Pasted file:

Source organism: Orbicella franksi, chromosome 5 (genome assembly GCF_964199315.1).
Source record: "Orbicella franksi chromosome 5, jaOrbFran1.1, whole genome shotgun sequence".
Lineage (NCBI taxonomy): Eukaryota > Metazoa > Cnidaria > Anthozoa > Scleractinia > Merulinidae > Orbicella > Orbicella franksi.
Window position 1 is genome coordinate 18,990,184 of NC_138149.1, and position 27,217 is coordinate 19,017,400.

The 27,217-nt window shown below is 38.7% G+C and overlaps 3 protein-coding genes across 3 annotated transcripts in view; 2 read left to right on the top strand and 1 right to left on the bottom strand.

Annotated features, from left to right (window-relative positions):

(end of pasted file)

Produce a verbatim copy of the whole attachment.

Source organism: Orbicella franksi, chromosome 5 (genome assembly GCF_964199315.1).
Source record: "Orbicella franksi chromosome 5, jaOrbFran1.1, whole genome shotgun sequence".
Lineage (NCBI taxonomy): Eukaryota > Metazoa > Cnidaria > Anthozoa > Scleractinia > Merulinidae > Orbicella > Orbicella franksi.
Window position 1 is genome coordinate 18,990,184 of NC_138149.1, and position 27,217 is coordinate 19,017,400.

The 27,217-nt window shown below is 38.7% G+C and overlaps 3 protein-coding genes across 3 annotated transcripts in view; 2 read left to right on the top strand and 1 right to left on the bottom strand.

Annotated features, from left to right (window-relative positions):